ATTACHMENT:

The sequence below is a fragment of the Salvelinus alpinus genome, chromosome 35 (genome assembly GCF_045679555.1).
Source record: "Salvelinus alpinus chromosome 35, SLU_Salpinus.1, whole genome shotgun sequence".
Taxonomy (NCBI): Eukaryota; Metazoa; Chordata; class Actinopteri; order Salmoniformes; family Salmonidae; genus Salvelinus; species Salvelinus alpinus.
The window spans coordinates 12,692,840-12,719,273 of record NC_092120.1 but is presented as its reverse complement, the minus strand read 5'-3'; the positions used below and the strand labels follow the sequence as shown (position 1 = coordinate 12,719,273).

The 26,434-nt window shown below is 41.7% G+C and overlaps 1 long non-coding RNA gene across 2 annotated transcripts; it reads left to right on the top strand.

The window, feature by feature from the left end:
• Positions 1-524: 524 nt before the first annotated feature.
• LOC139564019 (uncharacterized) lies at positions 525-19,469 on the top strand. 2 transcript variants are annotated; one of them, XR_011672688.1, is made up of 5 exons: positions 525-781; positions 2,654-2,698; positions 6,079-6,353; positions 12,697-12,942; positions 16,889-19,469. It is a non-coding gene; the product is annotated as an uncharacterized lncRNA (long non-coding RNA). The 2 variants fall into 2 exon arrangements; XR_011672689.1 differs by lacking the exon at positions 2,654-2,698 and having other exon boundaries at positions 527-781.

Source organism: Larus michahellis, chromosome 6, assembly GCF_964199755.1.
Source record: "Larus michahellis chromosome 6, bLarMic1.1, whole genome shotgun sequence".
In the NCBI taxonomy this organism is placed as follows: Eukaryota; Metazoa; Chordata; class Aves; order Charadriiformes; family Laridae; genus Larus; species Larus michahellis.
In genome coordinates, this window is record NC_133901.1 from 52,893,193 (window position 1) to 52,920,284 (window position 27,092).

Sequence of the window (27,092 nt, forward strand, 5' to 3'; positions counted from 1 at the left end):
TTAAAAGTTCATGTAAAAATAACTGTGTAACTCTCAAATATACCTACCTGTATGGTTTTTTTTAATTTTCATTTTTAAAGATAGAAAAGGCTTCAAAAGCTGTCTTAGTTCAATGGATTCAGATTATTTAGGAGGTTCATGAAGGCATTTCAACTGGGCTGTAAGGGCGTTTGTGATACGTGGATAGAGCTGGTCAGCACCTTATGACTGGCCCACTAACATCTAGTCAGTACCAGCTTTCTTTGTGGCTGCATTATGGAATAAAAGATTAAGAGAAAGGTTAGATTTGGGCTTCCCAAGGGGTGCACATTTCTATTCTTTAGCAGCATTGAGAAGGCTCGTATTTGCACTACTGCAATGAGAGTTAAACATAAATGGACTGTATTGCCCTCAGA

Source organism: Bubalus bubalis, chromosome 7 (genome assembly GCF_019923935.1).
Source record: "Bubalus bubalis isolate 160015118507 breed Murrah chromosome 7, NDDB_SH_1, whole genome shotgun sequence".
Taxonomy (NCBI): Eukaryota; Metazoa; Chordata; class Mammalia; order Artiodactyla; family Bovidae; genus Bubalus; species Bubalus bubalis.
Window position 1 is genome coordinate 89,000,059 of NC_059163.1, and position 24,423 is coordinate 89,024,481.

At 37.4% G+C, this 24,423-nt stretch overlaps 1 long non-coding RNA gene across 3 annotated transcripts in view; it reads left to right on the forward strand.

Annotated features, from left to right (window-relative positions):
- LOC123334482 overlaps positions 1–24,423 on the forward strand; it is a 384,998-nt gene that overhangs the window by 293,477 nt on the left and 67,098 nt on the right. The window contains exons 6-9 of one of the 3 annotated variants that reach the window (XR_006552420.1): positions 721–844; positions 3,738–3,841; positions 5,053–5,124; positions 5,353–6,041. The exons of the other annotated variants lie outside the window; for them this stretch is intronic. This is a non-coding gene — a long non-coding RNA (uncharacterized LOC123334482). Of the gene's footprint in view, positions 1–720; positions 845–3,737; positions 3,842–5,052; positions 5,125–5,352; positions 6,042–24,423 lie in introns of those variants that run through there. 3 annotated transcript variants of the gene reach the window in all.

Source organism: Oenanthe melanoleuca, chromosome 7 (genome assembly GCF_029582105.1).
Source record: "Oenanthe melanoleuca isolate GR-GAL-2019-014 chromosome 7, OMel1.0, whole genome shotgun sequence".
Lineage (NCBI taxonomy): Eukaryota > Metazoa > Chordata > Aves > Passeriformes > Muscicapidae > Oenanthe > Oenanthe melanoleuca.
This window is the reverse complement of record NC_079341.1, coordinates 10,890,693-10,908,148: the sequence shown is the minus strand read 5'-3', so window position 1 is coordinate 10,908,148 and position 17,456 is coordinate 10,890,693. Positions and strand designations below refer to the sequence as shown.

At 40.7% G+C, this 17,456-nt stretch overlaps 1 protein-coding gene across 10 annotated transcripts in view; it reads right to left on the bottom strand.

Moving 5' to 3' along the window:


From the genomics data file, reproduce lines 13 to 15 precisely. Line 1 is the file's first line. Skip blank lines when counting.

Sequence of the window (27,092 nt, forward strand, 5' to 3'; positions counted from 1 at the left end):
TTAAAAGTTCATGTAAAAATAACTGTGTAACTCTCAAATATACCTACCTGTATGGTTTTTTTTAATTTTCATTTTTAAAGATAGAAAAGGCTTCAAAAGCTGTCTTAGTTCAATGGATTCAGATTATTTAGGAGGTTCATGAAGGCATTTCAACTGGGCTGTAAGGGCGTTTGTGATACGTGGATAGAGCTGGTCAGCACCTTATGACTGGCCCACTAACATCTAGTCAGTACCAGCTTTCTTTGTGGCTGCATTATGGAATAAAAGATTAAGAGAAAGGTTAGATTTGGGCTTCCCAAGGGGTGCACATTTCTATTCTTTAGCAGCATTGAGAAGGCTCGTATTTGCACTACTGCAATGAGAGTTAAACATAAATGGACTGTATTGCCCTCAGA

Source organism: Bubalus bubalis, chromosome 7 (genome assembly GCF_019923935.1).